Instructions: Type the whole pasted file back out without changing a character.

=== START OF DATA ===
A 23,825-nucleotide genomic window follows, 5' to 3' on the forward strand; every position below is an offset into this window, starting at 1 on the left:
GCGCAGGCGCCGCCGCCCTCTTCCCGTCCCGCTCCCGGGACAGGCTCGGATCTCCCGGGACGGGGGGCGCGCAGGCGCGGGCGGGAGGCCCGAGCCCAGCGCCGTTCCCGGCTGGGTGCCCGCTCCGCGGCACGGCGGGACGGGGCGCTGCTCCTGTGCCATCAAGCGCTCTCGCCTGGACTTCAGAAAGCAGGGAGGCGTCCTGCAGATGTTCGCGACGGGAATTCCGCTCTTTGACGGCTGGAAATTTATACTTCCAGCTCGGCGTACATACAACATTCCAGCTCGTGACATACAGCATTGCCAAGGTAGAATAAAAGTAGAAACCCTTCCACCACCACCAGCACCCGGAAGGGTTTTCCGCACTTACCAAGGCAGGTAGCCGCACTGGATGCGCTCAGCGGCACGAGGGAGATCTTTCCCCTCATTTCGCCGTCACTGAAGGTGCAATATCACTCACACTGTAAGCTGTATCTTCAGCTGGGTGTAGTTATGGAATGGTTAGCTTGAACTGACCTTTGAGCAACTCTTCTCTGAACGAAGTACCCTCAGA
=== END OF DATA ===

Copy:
A 23,825-nucleotide genomic window follows, 5' to 3' on the forward strand; every position below is an offset into this window, starting at 1 on the left:
GCGCAGGCGCCGCCGCCCTCTTCCCGTCCCGCTCCCGGGACAGGCTCGGATCTCCCGGGACGGGGGGCGCGCAGGCGCGGGCGGGAGGCCCGAGCCCAGCGCCGTTCCCGGCTGGGTGCCCGCTCCGCGGCACGGCGGGACGGGGCGCTGCTCCTGTGCCATCAAGCGCTCTCGCCTGGACTTCAGAAAGCAGGGAGGCGTCCTGCAGATGTTCGCGACGGGAATTCCGCTCTTTGACGGCTGGAAATTTATACTTCCAGCTCGGCGTACATACAACATTCCAGCTCGTGACATACAGCATTGCCAAGGTAGAATAAAAGTAGAAACCCTTCCACCACCACCAGCACCCGGAAGGGTTTTCCGCACTTACCAAGGCAGGTAGCCGCACTGGATGCGCTCAGCGGCACGAGGGAGATCTTTCCCCTCATTTCGCCGTCACTGAAGGTGCAATATCACTCACACTGTAAGCTGTATCTTCAGCTGGGTGTAGTTATGGAATGGTTAGCTTGAACTGACCTTTGAGCAACTCTTCTCTGAACGAAGTACCCTCAGA